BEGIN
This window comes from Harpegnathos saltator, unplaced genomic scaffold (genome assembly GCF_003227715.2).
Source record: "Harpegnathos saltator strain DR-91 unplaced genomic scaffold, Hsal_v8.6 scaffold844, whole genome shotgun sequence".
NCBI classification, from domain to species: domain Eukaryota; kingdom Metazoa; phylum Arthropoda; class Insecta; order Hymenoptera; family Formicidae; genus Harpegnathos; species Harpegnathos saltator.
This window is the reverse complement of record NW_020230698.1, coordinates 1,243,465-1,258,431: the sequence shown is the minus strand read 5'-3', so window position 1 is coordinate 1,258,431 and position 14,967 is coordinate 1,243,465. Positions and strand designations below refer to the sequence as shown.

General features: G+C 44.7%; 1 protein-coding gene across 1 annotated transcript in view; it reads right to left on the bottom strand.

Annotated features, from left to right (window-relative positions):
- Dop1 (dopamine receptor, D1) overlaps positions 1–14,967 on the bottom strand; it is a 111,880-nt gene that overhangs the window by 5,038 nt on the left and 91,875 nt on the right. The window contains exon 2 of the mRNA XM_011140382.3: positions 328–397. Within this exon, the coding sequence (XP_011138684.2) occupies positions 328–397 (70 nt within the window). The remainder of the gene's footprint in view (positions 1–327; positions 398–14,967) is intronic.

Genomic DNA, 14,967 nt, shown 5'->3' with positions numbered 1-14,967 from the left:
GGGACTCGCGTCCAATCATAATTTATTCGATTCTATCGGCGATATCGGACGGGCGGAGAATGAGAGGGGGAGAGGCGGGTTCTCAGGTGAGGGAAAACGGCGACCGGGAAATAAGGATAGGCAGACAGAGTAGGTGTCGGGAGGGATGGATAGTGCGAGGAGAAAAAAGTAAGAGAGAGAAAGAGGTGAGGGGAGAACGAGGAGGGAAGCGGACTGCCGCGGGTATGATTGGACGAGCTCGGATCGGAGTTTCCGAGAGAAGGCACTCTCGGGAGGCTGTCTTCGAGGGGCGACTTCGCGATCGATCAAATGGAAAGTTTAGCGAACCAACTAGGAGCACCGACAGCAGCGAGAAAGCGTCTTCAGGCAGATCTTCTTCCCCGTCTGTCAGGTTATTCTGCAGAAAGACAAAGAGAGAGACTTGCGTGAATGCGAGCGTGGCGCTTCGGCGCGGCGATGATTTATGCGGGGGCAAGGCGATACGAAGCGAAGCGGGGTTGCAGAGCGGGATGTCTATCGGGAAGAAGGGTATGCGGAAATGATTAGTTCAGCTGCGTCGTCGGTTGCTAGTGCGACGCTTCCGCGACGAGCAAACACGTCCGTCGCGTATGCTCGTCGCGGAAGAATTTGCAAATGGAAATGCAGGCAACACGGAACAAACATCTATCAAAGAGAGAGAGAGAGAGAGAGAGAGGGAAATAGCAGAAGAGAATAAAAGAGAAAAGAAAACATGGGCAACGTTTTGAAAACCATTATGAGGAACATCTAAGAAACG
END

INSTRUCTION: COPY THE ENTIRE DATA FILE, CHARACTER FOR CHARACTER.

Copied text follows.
This window comes from Harpegnathos saltator, unplaced genomic scaffold (genome assembly GCF_003227715.2).
Source record: "Harpegnathos saltator strain DR-91 unplaced genomic scaffold, Hsal_v8.6 scaffold844, whole genome shotgun sequence".
NCBI classification, from domain to species: domain Eukaryota; kingdom Metazoa; phylum Arthropoda; class Insecta; order Hymenoptera; family Formicidae; genus Harpegnathos; species Harpegnathos saltator.
This window is the reverse complement of record NW_020230698.1, coordinates 1,243,465-1,258,431: the sequence shown is the minus strand read 5'-3', so window position 1 is coordinate 1,258,431 and position 14,967 is coordinate 1,243,465. Positions and strand designations below refer to the sequence as shown.

General features: G+C 44.7%; 1 protein-coding gene across 1 annotated transcript in view; it reads right to left on the bottom strand.

Annotated features, from left to right (window-relative positions):
- Dop1 (dopamine receptor, D1) overlaps positions 1–14,967 on the bottom strand; it is a 111,880-nt gene that overhangs the window by 5,038 nt on the left and 91,875 nt on the right. The window contains exon 2 of the mRNA XM_011140382.3: positions 328–397. Within this exon, the coding sequence (XP_011138684.2) occupies positions 328–397 (70 nt within the window). The remainder of the gene's footprint in view (positions 1–327; positions 398–14,967) is intronic.

Genomic DNA, 14,967 nt, shown 5'->3' with positions numbered 1-14,967 from the left:
GGGACTCGCGTCCAATCATAATTTATTCGATTCTATCGGCGATATCGGACGGGCGGAGAATGAGAGGGGGAGAGGCGGGTTCTCAGGTGAGGGAAAACGGCGACCGGGAAATAAGGATAGGCAGACAGAGTAGGTGTCGGGAGGGATGGATAGTGCGAGGAGAAAAAAGTAAGAGAGAGAAAGAGGTGAGGGGAGAACGAGGAGGGAAGCGGACTGCCGCGGGTATGATTGGACGAGCTCGGATCGGAGTTTCCGAGAGAAGGCACTCTCGGGAGGCTGTCTTCGAGGGGCGACTTCGCGATCGATCAAATGGAAAGTTTAGCGAACCAACTAGGAGCACCGACAGCAGCGAGAAAGCGTCTTCAGGCAGATCTTCTTCCCCGTCTGTCAGGTTATTCTGCAGAAAGACAAAGAGAGAGACTTGCGTGAATGCGAGCGTGGCGCTTCGGCGCGGCGATGATTTATGCGGGGGCAAGGCGATACGAAGCGAAGCGGGGTTGCAGAGCGGGATGTCTATCGGGAAGAAGGGTATGCGGAAATGATTAGTTCAGCTGCGTCGTCGGTTGCTAGTGCGACGCTTCCGCGACGAGCAAACACGTCCGTCGCGTATGCTCGTCGCGGAAGAATTTGCAAATGGAAATGCAGGCAACACGGAACAAACATCTATCAAAGAGAGAGAGAGAGAGAGAGAGAGGGAAATAGCAGAAGAGAATAAAAGAGAAAAGAAAACATGGGCAACGTTTTGAAAACCATTATGAGGAACATCTAAGAAACG